In South-east Asia, cyber criminals make hay of government websites, citizen data
Bangkok: A top level investigation into cyber crime across South-east Asia has identified nearly 9000 malware-laden servers and hundreds of compromised websites, including government portals.
The international police agency Interpol said analysts identified 270 websites across the region that have been infected with malware code exploiting vulnerability in their design applications.
Among them were several government websites containing the personal data of their citizens. The governments were not named.
Derek Manky, global strategist at Fortinet, one of seven companies that collaborated with Interpol in the crackdown, said criminals are increasingly using a sophisticated web of compromised systems to launch attacks.
“Compounding these challenges, cyber criminals have no regard for political boundaries of national lines and will leverage various geopolitical protocols to their advantage,” he said.
One criminal based in Indonesia selling phishing kits via the dark web posted a YouTube video showing customers how to use the illicit software.
A number of phishing website operators were identified, including one with links to Nigeria.
Interpol said in a statement that threats were posed by 8800 comand-and-control (C2) active servers across eight countries, including various malware families that targeted financial institutions, spread ransomware – computer malware that installs covertly on a victim’s device and then locks it – distributed spam and launched distributed denial of service (DDoS) attacks.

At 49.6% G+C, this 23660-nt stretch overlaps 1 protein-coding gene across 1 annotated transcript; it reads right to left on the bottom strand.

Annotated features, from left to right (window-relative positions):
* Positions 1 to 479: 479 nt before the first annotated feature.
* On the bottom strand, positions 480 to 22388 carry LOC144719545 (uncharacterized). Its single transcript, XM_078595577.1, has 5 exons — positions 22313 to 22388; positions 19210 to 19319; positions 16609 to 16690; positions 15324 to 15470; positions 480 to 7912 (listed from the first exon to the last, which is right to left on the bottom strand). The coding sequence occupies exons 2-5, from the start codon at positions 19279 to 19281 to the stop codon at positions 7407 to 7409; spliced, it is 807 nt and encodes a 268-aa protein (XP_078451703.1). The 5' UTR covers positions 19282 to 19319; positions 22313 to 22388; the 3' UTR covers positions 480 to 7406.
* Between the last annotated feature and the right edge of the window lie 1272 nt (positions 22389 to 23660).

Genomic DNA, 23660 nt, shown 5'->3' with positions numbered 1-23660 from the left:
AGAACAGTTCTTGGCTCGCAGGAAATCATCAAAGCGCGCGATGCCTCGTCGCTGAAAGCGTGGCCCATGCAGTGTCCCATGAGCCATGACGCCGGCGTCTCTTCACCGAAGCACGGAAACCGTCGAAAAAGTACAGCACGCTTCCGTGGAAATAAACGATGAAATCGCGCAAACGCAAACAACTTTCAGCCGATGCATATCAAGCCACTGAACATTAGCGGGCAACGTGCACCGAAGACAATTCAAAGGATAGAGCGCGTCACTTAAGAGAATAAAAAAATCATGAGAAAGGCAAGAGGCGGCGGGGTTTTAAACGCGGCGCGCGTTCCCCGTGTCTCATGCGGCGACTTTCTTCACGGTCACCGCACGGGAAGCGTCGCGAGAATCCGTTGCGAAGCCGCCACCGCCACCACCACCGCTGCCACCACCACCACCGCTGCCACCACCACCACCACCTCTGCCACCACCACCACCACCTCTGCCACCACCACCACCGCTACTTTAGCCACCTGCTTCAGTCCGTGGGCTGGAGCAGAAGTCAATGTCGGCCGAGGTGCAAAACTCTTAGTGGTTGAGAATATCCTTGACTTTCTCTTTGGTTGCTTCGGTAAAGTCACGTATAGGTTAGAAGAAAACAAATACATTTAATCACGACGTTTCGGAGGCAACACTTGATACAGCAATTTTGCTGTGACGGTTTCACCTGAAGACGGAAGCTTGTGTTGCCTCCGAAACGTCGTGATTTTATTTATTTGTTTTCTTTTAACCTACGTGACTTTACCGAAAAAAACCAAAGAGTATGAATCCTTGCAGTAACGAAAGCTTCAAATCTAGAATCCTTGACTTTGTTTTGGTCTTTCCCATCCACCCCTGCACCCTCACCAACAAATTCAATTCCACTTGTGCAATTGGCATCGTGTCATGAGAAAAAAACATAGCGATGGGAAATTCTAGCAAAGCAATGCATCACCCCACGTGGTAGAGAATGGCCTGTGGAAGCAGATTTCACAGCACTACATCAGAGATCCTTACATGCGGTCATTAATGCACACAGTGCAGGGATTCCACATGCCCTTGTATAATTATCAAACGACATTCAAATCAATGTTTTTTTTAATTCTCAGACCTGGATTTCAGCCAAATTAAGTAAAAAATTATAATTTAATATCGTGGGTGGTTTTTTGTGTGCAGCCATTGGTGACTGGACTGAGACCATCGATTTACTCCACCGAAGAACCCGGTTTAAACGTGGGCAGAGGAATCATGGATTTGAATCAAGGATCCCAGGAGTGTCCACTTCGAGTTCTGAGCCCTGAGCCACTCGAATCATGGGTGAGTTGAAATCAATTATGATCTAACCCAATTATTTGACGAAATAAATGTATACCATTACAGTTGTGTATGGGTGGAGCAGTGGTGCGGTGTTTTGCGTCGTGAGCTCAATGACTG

Investigations are ongoing.
Interpol said the operation highlighted the need for law enforcement to proactively investigate vulnerabilities exploited by cyber criminals, rather than waiting for reports from victims.
It said identifying different laws applicable to cybercrimes was an important part of the operation.
Singapore police assistant commissioner Cheng Khee Boon was quoted by the Straits Times as saying “we will spare no effort to track down cyber criminals who think they can operate under the impunity of cross-jurisdictions”.
An Interpol office was opened in Singapore in 2015. It works with companies to expose cybercrime.
Singapore, Indonesia, Malaysia, Myanmar, the Philippines, Thailand, China and Vietnam provided intelligence for the crackdown.